My name is Tad Brockway. I am the Product Unit Manager for the Remote Desktop Virtualization (RDV) Calista (now RemoteFX) engineering team. We’re located on the Microsoft Silicon Valley campus in Mountain View, California. I have been passionate about desktop centralization for many years, going back even before I joined the Microsoft Remote Desktop Virtualization team in 1998. Prior to joining Microsoft, I was a UNIX developer. We didn’t call the scenario desktop centralization at that time. We called it X Windows 😉
I feel fortunate to now be running the engineering team that resulted from the acquisition of Calista Technologies in January of 2008. This is the engineering team that is delivering RemoteFX, a set of technologies that will change the way that the industry thinks about Windows desktop centralization, remote graphics, and thin client computing scenarios. This blog post explains our goals for remoting, where we started, and the basic approach we’ve taken.
The Promise of VDI
The promise of Virtual Desktop Infrastructure (VDI) is that end-user desktops can be centralized in such a way as to move complexity and state from the desktop into the datacenter. To execute on this promise, we needed to allow people to use a broad range of endpoint devices without compromising on the end-user experience. To this end, we are developing a remoting approach that complements traditional graphics remoting capabilities and works for endpoint devices ranging from PCs to the most lightweight of thin clients.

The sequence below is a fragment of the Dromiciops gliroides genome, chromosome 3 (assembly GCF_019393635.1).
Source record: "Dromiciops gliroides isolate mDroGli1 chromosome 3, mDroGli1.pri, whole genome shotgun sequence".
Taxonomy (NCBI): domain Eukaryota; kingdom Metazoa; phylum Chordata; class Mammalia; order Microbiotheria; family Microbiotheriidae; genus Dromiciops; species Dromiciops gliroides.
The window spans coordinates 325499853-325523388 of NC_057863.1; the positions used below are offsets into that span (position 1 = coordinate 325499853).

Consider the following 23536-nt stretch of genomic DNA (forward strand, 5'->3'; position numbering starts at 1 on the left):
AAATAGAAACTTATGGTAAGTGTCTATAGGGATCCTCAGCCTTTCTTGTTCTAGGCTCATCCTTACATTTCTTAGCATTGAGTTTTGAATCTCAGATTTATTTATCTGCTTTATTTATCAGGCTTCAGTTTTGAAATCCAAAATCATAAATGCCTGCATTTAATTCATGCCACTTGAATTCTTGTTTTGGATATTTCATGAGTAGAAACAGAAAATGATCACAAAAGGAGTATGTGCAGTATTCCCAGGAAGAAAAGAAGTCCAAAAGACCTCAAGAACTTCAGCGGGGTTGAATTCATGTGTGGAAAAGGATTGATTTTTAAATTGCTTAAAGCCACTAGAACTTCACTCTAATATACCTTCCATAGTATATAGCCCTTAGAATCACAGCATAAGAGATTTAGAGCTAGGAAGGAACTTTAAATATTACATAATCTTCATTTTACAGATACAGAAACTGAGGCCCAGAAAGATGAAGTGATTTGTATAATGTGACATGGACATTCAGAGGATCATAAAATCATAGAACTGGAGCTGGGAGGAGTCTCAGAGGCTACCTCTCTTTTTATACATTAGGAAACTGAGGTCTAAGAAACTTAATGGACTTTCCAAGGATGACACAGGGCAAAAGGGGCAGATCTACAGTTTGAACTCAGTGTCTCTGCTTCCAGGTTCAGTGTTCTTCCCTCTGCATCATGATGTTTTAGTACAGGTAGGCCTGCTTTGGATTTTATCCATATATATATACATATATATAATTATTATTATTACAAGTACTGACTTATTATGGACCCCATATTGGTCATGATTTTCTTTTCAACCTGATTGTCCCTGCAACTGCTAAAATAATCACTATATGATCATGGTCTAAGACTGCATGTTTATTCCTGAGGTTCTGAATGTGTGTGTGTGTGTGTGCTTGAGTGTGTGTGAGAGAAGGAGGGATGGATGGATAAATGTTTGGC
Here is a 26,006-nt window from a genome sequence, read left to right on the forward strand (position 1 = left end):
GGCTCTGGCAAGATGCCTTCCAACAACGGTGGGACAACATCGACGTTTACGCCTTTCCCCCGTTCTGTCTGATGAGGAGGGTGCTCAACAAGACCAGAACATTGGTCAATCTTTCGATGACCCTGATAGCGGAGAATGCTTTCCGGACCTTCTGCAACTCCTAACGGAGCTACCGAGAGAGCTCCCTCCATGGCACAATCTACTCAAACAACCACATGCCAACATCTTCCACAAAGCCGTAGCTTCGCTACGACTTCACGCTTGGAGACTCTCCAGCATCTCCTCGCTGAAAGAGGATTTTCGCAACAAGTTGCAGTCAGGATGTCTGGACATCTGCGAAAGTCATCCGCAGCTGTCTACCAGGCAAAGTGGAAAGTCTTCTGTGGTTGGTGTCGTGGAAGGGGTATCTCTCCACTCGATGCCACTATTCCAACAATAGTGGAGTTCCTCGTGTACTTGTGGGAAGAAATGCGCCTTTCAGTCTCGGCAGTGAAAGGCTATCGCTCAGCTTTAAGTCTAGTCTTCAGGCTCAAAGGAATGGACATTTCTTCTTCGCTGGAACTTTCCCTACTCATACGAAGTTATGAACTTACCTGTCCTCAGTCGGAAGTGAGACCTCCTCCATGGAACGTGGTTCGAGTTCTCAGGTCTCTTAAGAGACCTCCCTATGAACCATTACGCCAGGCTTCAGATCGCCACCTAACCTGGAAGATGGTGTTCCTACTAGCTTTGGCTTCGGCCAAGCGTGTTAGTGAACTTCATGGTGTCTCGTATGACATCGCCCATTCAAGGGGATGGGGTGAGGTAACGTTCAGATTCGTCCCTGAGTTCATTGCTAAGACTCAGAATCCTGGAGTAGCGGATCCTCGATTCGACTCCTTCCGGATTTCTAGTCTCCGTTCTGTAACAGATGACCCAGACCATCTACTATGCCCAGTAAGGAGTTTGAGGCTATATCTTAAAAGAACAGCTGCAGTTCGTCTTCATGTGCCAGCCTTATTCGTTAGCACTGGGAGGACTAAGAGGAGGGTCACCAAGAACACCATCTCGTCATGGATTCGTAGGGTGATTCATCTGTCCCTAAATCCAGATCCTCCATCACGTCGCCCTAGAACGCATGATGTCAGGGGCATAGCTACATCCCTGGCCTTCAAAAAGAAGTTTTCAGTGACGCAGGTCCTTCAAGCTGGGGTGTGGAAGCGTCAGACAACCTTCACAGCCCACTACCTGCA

Traditionally, graphics remoting protocols like RDP have approached remoting in a client-centric way. These protocols intercept graphics on the host device and then efficiently forward the intercepted graphics ‘primitives’ (e.g., “Draw Rectangle”, “Draw Line”) to the client device. The client endpoint renders the primitives using a client-side counterpart for each graphics intercept point on the host.
This style of remoting is client-centric because the architecture relies heavily on the rendering capabilities of the client software and hardware. There are benefits to client-centric remoting. Chiefly, the bandwidth utilization is very good for graphics types that can be intercepted high in the software stack and sent as primitives. But, when the client and host don’t both support a particular graphics type, either the application fails to run properly or the two sides negotiate down to a least common denominator graphics construct: a bitmap. Bitmaps require more bandwidth than primitives. For example, the primitive representation of ‘Draw Line’ would simply include the x, y coordinates for the line start and the line finish. The bitmap representation of the line would have to describe, minimally, the X and Y coordinates for every single point on the line.
If you have a powerful client device with a rich software stack and your host has all the right graphics intercept points, you can have a great user experience over a relatively low-bandwidth connection with a client-centric graphics solution. But, if you have a less complex client device and/or are missing some important graphics intercept points on the host, client-centric remoting will result in gaps in the experience, such as choppy video or missing graphics.